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inventor of barbed wire
Joseph Farwell Glidden was born in Charlestown, New Hampshire, on January 18, 1813, and raised in Clarendon, New York. He was a school teacher until marrying in 1837, after which he purchased a small farm in De Kalb, Illinois. In 1843, his wife, daughter and two sons all died. He remarried in 1851.
Glidden was at a county fair when he observed a demonstration of a wooden rail with sharp nails protruding along its sides, hanging inside a smooth wire fence. That demonstration inspired him to invent and patent a successful barbed wire in the form we recognize today. He fashioned barbs on a modified coffee bean grinder, placed them at intervals along a smooth wire, and twisted another wire around the first to hold the barbs in a fixed position. On October 27, 1873, he filed for a patent, which was granted in 1874.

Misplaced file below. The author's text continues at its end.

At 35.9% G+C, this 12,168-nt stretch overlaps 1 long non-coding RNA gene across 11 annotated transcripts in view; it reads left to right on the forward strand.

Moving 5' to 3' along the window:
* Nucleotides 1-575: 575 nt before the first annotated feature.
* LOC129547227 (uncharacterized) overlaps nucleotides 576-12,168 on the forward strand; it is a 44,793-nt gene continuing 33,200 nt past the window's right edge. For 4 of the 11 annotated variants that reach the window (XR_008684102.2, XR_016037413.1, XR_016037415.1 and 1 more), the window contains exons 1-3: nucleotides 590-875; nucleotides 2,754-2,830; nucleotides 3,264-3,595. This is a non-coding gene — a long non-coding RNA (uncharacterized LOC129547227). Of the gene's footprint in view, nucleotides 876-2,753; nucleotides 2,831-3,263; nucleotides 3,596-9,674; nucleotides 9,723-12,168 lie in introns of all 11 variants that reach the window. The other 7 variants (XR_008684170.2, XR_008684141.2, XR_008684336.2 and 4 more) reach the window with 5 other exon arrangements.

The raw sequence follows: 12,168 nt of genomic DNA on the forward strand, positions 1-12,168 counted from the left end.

The successful demonstration of Glidden's new wire prompted at least 570 other similar patents, which in turn led to a three-year legal battle over whose wire came first. Glidden was eventually declared the original patent holder and given the right to be called the "Father of Barbed Wire."
To manufacture his wire, Glidden teamed up with Isaac L. Ellwood to form the Barb Fence Company of De Kalb, Illinois.
In 1876, Glidden sold half of his patent to Washburn & Moen Manufacturing Company for $60,000 and royalties. He then turned his energies to other business ventures, including a 250,000-acre ranch in Texas, a 3,000-acre farm in Illinois, a hotel, a bank, and a newspaper. By the time of his death he was one of the richest men in the United States.
Joseph Glidden died in De Kalb on October 9, 1906.
Glidden donated 63 acres of his homestead for the Northern Illinois Normal School, now Northern Illinois University. The town of Glidden, Iowa, is named in his honor.
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This page was last updated on June 22, 2017.